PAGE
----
From the Foreign to Familiar: The Name Game[box]From the Foreign to Familiar will address the complexities of being a foreigner in Japan and the importance of learning through observation and engagement. This column will debunk the unique customs that are often deemed weird or strange by Westerners, and provide insight into deeper meanings and definitions of intimacy, family and community in Japanese culture.[/box]
Names are important. In the very first poem of the Man-yôshû, Japan’s first poetry anthology dating from the late 8th century, the emperor-poet Yûryaku implores a young woman picking herbs on a hillside “Tell me your name!” Whether it’s an ancient emperor, The Zombies, Lynyrd Skynrd or Jesse McCartney, getting someone’s name is the way you start to make a connection. One of the first sentences you’re likely to hear in Japanese is “Onamae wa? meaning, “Your name is…?” It seems like the answer would be simple enough, right?
Pleased to Meet You. Hope You Guess My Name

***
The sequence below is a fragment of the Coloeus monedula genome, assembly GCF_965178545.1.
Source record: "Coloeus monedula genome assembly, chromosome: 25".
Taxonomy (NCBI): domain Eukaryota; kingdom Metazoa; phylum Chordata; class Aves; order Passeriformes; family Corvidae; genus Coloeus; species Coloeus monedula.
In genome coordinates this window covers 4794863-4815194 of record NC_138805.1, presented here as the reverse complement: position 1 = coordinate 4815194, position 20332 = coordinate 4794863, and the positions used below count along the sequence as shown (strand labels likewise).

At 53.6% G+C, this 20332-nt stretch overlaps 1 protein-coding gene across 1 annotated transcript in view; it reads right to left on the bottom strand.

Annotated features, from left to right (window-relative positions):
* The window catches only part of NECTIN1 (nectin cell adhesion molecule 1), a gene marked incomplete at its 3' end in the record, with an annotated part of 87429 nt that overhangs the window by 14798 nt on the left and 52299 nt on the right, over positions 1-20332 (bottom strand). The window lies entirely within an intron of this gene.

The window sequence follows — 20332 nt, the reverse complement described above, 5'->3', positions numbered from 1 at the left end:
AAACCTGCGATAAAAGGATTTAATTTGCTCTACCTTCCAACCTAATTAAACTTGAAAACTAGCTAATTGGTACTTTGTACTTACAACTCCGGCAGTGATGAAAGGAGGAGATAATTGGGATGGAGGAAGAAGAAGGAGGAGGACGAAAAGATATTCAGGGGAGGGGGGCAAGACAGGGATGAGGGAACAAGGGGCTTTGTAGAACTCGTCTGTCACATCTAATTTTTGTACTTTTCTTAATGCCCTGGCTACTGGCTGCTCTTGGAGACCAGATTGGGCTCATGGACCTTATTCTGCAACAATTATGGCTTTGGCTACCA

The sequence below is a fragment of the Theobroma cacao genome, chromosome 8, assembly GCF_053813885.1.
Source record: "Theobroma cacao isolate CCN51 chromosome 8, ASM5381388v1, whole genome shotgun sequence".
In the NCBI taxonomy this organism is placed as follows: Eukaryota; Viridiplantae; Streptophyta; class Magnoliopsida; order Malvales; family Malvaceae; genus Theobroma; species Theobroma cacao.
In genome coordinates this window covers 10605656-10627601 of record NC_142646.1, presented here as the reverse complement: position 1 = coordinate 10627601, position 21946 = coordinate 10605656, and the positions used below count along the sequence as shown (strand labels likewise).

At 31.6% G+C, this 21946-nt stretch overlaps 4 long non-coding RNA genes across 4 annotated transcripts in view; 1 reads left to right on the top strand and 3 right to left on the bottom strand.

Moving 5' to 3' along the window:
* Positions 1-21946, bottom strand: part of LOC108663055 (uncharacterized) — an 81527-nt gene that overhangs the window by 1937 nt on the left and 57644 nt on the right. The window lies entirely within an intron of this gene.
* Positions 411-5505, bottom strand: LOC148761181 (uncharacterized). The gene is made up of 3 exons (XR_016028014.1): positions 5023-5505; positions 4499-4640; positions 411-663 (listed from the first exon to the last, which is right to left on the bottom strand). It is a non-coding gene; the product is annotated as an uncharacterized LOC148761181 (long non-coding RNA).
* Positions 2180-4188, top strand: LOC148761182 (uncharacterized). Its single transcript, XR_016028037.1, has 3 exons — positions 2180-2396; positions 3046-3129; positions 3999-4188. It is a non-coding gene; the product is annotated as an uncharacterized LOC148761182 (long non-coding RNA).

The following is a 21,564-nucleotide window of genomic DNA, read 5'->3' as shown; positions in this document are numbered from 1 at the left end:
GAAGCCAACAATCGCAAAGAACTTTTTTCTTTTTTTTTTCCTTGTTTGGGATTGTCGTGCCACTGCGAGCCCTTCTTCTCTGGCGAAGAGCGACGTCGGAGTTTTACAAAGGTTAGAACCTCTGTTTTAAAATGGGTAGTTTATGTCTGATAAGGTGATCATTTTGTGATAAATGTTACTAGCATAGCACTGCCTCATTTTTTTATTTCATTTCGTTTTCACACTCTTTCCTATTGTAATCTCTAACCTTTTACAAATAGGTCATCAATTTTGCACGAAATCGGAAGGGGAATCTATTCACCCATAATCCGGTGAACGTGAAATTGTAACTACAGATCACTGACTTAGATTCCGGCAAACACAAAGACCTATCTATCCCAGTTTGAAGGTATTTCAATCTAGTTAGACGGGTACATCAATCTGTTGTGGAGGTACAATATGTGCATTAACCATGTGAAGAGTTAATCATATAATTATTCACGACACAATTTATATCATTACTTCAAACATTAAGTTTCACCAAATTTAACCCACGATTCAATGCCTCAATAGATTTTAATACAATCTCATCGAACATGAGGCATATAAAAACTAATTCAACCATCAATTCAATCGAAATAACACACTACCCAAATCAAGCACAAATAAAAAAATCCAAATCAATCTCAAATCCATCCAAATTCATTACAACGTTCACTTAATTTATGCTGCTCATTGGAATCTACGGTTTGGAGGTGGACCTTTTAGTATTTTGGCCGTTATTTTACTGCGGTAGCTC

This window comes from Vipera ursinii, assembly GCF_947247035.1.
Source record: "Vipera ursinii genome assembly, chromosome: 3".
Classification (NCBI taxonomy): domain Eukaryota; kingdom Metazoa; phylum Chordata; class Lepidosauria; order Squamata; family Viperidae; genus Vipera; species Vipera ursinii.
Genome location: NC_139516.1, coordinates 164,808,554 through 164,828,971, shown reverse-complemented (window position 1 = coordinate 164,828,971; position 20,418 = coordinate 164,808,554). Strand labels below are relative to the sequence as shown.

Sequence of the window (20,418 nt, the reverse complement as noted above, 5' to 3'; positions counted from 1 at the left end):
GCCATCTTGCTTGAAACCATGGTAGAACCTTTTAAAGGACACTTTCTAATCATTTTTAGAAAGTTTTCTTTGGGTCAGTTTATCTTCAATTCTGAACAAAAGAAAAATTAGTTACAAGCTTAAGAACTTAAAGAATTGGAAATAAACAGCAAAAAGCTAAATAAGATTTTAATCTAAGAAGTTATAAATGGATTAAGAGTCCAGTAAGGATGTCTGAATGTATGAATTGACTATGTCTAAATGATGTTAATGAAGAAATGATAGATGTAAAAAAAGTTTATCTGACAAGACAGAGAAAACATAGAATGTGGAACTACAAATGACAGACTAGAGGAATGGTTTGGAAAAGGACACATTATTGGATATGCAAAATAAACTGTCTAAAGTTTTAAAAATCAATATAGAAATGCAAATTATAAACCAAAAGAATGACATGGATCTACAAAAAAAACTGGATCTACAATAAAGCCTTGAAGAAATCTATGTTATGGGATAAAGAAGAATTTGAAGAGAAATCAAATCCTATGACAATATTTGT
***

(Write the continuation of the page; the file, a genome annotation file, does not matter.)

I think I’ve introduced myself in Japan half a dozen different ways– surname first, first name only, first name first, surname only, as “Ikegami’s wife” or “Rachel’s mother.” Name order in Japan and other Northeast Asian countries is, like so many things, the opposite of the way we do it in the West. In Japan, affiliation with a group or larger entity is considered the most important piece of information and therefore is presented first. Information specific to something individual, like a name or an apartment address, comes after. So someone with the family name Tanaka and the personal name Hiroshi would call himself Tanaka Hiroshi. This might reasonably lead you to believe that if your name is Chelsea Thomas you should introduce yourself in Japan as Thomas Chelsea. This will lead to confusion because almost all Japanese people have learned that Western name order is the opposite of their own and in anticipation of doing things in a way that will make things easier for you, they will assume you are giving your own name in the Western order of personal name followed by surname. They will also wonder why you have a boy’s name. You could send spend a lot of time straightening it all out, only to discover another special exception that may be applied to you—you probably aren’t going to be addressed by your surname very often anyway, even in professional situations.